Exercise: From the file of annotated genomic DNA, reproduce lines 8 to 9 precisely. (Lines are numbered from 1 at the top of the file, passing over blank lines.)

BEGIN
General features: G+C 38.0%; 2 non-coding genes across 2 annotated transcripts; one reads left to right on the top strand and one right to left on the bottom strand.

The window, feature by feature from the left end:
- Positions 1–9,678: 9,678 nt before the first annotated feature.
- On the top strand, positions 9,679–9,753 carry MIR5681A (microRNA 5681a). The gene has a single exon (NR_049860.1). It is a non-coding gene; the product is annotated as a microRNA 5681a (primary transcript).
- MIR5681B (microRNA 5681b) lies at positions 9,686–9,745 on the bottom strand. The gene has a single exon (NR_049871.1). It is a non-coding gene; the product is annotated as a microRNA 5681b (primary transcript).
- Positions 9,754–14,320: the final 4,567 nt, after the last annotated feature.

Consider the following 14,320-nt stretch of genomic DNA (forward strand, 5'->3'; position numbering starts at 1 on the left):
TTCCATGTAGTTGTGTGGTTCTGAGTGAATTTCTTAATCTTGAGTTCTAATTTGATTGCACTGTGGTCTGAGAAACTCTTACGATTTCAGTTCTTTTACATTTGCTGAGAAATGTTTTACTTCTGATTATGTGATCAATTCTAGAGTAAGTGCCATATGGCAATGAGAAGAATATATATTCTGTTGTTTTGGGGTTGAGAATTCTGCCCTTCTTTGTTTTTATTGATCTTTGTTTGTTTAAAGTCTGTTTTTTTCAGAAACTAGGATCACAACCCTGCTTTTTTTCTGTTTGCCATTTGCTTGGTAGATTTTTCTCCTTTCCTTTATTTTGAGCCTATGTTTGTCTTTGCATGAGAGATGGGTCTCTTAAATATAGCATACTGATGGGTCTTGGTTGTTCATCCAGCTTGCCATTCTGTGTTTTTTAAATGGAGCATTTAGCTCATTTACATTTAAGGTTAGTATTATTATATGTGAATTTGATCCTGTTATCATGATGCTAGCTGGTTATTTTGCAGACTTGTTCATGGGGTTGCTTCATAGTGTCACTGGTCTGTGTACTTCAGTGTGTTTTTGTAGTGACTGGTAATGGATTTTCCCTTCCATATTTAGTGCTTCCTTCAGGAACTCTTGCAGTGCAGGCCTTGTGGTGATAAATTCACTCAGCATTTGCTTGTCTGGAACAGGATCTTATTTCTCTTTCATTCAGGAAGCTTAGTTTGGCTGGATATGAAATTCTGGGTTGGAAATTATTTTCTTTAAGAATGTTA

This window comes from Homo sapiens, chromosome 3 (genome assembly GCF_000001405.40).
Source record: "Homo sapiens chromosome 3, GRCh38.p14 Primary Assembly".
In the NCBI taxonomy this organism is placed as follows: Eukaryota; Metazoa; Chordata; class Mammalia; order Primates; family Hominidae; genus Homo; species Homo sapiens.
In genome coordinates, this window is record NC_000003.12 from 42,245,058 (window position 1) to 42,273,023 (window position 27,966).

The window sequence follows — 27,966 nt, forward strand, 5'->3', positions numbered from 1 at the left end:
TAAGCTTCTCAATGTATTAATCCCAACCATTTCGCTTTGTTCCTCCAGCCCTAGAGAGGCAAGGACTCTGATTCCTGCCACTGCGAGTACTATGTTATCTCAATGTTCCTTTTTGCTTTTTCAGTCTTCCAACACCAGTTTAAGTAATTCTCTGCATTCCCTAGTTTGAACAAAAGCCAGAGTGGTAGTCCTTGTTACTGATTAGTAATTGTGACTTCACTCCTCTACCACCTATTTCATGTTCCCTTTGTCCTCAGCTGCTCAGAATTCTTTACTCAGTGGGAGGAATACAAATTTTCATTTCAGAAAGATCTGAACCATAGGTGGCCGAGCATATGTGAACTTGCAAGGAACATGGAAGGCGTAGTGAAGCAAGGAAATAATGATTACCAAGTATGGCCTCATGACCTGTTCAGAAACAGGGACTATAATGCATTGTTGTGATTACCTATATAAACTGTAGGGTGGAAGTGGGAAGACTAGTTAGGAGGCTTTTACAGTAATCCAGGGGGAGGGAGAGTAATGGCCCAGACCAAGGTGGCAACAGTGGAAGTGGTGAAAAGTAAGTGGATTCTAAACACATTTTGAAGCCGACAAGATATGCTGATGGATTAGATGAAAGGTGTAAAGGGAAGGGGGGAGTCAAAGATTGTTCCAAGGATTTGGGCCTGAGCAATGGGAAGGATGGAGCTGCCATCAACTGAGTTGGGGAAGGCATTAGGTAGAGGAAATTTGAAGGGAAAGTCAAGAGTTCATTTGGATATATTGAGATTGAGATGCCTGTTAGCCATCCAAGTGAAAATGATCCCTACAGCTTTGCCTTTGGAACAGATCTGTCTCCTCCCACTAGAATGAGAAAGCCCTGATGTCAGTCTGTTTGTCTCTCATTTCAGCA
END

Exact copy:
TTCCATGTAGTTGTGTGGTTCTGAGTGAATTTCTTAATCTTGAGTTCTAATTTGATTGCACTGTGGTCTGAGAAACTCTTACGATTTCAGTTCTTTTACATTTGCTGAGAAATGTTTTACTTCTGATTATGTGATCAATTCTAGAGTAAGTGCCATATGGCAATGAGAAGAATATATATTCTGTTGTTTTGGGGTTGAGAATTCTGCCCTTCTTTGTTTTTATTGATCTTTGTTTGTTTAAAGTCTGTTTTTTTCAGAAACTAGGATCACAACCCTGCTTTTTTTCTGTTTGCCATTTGCTTGGTAGATTTTTCTCCTTTCCTTTATTTTGAGCCTATGTTTGTCTTTGCATGAGAGATGGGTCTCTTAAATATAGCATACTGATGGGTCTTGGTTGTTCATCCAGCTTGCCATTCTGTGTTTTTTAAATGGAGCATTTAGCTCATTTACATTTAAGGTTAGTATTATTATATGTGAATTTGATCCTGTTATCATGATGCTAGCTGGTTATTTTGCAGACTTGTTCATGGGGTTGCTTCATAGTGTCACTGGTCTGTGTACTTCAGTGTGTTTTTGTAGTGACTGGTAATGGATTTTCCCTTCCATATTTAGTGCTTCCTTCAGGAACTCTTGCAGTGCAGGCCTTGTGGTGATAAATTCACTCAGCATTTGCTTGTCTGGAACAGGATCTTATTTCTCTTTCATTCAGGAAGCTTAGTTTGGCTGGATATGAAATTCTGGGTTGGAAATTATTTTCTTTAAGAATGTTA

This window comes from Homo sapiens, chromosome 3 (genome assembly GCF_000001405.40).